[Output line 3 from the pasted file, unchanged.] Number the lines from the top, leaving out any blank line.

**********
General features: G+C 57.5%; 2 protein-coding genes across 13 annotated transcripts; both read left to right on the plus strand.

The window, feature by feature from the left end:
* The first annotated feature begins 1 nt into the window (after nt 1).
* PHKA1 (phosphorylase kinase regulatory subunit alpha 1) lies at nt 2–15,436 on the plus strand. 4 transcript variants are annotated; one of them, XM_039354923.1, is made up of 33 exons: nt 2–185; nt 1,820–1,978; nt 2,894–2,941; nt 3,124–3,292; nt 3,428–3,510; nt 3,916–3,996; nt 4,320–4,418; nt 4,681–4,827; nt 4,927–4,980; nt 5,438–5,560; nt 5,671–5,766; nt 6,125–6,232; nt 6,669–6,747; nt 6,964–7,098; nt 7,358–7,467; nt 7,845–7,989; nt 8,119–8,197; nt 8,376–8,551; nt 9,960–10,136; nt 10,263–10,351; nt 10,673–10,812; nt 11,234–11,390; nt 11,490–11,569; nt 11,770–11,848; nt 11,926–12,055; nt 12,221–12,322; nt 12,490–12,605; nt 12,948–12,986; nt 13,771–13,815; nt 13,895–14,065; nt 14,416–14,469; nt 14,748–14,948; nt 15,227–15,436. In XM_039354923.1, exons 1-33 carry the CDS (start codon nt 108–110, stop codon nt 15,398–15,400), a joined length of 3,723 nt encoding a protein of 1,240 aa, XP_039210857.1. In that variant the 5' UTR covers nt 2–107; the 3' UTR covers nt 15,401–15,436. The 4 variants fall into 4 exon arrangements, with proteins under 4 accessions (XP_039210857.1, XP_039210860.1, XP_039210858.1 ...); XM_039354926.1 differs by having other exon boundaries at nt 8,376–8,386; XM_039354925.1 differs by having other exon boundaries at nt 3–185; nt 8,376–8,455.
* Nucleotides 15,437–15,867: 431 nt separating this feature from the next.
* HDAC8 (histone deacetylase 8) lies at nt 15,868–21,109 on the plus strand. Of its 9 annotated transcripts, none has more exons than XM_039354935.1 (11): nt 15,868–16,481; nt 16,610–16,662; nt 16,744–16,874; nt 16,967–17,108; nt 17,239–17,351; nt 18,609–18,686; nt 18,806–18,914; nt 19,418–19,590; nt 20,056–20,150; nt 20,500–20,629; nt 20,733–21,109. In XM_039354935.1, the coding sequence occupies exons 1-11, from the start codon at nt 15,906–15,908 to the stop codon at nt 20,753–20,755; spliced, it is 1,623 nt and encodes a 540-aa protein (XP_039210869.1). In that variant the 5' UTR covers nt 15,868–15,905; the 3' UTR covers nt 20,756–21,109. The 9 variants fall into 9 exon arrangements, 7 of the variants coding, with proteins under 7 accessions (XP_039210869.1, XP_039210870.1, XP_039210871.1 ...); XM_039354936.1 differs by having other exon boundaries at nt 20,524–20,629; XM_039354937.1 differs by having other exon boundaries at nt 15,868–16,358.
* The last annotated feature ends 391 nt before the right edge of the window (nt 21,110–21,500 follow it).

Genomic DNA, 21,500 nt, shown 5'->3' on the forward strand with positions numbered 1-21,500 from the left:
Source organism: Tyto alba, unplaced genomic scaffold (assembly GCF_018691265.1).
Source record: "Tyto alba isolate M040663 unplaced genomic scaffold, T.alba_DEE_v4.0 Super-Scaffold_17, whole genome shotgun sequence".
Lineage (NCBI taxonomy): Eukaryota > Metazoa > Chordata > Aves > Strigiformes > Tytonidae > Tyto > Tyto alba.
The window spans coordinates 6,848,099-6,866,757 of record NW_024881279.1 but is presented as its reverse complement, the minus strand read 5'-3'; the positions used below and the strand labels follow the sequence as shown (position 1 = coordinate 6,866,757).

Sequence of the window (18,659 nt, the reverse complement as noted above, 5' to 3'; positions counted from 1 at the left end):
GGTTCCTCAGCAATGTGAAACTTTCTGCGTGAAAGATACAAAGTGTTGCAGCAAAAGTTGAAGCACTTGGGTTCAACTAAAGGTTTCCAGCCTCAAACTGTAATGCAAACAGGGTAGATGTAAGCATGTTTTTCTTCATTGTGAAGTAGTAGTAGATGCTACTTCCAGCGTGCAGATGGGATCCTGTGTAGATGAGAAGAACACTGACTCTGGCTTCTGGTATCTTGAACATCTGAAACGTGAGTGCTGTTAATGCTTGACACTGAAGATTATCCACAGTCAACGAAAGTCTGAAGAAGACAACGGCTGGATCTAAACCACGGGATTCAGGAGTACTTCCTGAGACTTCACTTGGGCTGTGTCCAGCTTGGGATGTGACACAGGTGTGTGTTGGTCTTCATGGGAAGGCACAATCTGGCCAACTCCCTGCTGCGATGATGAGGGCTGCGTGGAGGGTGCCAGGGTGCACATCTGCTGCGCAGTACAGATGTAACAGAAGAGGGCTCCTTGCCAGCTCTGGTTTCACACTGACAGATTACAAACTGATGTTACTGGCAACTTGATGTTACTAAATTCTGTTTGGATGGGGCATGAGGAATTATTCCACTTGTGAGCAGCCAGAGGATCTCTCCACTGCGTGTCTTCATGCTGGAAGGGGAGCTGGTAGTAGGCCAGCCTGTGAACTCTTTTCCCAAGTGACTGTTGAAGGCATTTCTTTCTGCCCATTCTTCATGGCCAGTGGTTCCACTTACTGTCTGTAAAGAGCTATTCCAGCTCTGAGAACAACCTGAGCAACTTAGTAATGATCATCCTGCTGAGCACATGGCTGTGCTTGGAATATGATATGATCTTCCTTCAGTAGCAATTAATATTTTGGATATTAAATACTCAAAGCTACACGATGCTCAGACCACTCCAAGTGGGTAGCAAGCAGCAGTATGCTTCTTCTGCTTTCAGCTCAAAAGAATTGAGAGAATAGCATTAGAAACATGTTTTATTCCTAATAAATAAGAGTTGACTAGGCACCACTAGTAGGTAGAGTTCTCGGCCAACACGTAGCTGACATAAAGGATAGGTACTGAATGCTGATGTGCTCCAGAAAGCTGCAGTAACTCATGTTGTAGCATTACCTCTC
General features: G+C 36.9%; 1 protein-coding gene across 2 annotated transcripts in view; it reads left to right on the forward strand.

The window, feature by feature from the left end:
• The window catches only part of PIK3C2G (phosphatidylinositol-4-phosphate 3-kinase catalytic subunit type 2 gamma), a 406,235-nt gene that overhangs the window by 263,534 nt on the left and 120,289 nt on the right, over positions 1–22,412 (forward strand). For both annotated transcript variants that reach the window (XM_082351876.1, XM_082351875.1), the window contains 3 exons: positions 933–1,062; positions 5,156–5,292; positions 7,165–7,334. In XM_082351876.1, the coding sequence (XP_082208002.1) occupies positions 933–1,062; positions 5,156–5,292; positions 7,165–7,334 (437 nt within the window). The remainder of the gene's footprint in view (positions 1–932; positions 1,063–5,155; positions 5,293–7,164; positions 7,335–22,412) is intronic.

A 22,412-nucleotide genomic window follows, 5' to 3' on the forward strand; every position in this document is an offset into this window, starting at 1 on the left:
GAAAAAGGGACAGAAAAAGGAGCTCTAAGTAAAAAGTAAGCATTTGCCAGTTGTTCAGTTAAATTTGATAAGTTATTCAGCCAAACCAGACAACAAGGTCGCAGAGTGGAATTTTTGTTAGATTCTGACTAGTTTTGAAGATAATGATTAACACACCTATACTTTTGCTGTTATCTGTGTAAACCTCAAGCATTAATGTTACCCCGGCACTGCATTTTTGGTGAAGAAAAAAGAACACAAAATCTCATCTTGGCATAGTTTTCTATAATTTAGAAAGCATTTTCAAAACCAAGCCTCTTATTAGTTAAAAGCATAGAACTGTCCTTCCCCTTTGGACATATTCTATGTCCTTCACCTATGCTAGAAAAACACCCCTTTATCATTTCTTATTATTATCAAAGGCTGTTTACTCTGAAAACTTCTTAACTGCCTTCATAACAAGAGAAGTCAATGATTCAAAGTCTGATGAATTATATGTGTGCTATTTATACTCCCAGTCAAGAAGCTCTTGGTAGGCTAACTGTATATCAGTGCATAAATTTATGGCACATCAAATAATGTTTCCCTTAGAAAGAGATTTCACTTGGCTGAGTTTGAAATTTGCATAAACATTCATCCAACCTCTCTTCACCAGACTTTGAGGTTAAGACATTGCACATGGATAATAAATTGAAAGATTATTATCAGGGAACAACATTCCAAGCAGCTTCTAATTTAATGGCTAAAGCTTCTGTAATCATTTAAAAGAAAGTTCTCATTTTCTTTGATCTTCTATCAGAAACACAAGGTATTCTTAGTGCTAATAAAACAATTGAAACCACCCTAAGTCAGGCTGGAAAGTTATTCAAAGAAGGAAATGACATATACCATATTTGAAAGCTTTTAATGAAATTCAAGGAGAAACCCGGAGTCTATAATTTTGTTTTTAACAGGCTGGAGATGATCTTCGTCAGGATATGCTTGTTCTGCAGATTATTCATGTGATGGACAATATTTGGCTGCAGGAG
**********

* The first annotated feature begins 1 nt into the window (after nt 1).